When Farmers Don't Have Property Rights
Published in August, 2018
It might seem an extreme suggestion, but when you lack property rights, expropriations can happen for any reason -- including what amounts to ethnic cleansing as we are seeing in South Africa now. Even in Canada.
Ramaphosa, who vowed to return the lands owned by the white farmers since the 1600s to the country's black population after he assumed office in February this year, said on Tuesday that the ANC would introduce a constitutional amendment in parliament.
"The ANC will through the parliamentary process finalize the proposed amendment to the constitution that outlines more clearly the conditions under which expropriation of land without compensation can be effected," Ramaphosa, a prominent trade union leader and a close associate of Nelson Mandela, said in a televised address on Tuesday.
The millionaire ex-businessman argued that "it has become pertinently clear that our people want the constitution to be more explicit" about the proposal, which is viewed by the South African white minority as forceful expulsion that can incite violence against farmers.
There have been growing fears that the planned expropriation will deal a blow to commercial farming in the country and might put it on the verge of a food production crisis, like the one that struck Zimbabwe when it unleashed a similar crackdown on white farmers in 1999-2000.
Promoting his plan to boost land redistribution in March, Ramaphosa sought to assure white citizens, who constitute roughly nine percent of the total population, that the government would handle the controversial matter through "dialog, discussion, engagement, until we find good solutions that take our country forward."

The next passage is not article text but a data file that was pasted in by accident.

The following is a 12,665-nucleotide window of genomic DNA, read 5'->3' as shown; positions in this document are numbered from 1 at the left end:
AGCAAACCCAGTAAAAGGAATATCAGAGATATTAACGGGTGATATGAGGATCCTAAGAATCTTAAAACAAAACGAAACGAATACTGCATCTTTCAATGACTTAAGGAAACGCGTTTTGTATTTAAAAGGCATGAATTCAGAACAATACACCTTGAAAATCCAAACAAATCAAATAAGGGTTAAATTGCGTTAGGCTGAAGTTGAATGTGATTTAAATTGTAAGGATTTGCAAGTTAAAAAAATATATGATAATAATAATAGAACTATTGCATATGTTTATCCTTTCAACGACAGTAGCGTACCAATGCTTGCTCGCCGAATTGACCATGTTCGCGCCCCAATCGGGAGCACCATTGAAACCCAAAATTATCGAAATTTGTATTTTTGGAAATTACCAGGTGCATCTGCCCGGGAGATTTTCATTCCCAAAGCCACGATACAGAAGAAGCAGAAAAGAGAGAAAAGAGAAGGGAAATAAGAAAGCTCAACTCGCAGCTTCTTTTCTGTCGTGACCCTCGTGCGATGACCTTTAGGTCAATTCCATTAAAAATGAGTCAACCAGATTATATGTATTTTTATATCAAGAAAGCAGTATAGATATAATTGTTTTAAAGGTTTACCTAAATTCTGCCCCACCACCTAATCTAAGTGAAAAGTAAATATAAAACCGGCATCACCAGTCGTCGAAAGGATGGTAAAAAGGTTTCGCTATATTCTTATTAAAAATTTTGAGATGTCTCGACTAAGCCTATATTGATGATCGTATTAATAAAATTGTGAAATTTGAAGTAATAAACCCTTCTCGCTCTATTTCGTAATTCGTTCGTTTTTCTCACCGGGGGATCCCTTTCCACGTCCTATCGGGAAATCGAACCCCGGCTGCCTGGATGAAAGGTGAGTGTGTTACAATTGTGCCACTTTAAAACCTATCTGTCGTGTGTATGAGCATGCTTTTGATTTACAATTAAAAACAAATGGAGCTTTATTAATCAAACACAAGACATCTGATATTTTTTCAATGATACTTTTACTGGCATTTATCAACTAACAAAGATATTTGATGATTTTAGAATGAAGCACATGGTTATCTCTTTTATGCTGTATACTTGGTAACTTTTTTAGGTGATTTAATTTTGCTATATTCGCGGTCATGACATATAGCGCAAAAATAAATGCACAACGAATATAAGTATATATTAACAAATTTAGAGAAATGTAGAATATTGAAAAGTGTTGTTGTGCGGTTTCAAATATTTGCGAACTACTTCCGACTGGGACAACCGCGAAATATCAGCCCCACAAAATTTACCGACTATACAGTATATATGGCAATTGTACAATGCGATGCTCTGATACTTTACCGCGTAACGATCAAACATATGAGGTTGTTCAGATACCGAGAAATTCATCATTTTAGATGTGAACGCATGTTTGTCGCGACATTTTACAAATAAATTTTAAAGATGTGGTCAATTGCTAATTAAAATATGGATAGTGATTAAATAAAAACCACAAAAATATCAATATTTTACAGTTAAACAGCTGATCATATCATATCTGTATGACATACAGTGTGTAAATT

"There is no reason for anyone of us to panic and start beating war drums," he said at the time, noting that nothing should prevent farming activities from continuing as normal.
Last month, a call from Australian Home Affairs Minister Peter Dutton to provide emergency visas for South Africa's white farmers, who are reportedly facing persecution at home, sparked a diplomatic scandal, with the head of the South African opposition labeling Australia "a racist country" for granting refuge to white farmers both in the Mandela era and now.
Boers have also appealed to Russia, seeking to resettle farmers who no longer feel at home in South Africa. A delegation consisting of some 30 South African farming families arrived in Russia's farm belt Stavropol Region last month, asking the local authorities to consider resettling up to 15,000 Boers.
Moving "is a matter of life and death" for them the head of the delegation told the media.
The region's Deputy Commissioner for Human Rights Vladimir Poluboyarenko told RT earlier there is a plan in place to resettle up to 50 Boer families and potentially some 500, who would arrive to Stavropol with their own cattle.